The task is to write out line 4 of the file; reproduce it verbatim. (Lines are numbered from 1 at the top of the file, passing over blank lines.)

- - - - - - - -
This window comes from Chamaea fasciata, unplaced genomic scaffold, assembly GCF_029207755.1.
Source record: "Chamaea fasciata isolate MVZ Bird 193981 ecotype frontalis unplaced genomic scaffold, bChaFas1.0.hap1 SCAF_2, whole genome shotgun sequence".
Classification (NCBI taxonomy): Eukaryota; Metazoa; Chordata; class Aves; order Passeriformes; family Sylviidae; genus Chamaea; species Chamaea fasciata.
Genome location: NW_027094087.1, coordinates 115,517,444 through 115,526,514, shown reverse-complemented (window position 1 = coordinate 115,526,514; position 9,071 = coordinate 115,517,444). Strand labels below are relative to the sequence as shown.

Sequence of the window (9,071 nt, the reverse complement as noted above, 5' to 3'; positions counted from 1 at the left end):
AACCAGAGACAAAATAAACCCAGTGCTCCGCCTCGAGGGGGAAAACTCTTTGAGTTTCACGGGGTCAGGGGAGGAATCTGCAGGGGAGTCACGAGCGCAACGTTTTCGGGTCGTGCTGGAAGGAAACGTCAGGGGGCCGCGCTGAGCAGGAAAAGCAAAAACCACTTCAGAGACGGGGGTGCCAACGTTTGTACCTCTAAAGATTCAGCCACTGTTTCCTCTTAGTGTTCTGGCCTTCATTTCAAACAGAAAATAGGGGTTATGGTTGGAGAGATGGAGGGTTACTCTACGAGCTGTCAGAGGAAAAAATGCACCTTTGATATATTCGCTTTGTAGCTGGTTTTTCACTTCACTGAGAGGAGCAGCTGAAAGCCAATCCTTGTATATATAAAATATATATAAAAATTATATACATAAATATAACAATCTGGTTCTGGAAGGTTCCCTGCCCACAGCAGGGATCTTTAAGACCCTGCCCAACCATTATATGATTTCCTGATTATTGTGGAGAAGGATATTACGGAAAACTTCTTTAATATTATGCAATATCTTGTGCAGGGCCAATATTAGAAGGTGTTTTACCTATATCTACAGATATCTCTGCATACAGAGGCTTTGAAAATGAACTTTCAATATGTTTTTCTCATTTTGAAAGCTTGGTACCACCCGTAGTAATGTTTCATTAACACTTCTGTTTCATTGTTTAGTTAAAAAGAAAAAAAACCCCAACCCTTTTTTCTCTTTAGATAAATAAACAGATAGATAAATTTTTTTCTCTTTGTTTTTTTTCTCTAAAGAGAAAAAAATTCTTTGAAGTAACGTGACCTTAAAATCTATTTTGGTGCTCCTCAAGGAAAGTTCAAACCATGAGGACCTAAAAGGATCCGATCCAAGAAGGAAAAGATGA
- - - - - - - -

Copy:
Genome location: NW_027094087.1, coordinates 115,517,444 through 115,526,514, shown reverse-complemented (window position 1 = coordinate 115,526,514; position 9,071 = coordinate 115,517,444). Strand labels below are relative to the sequence as shown.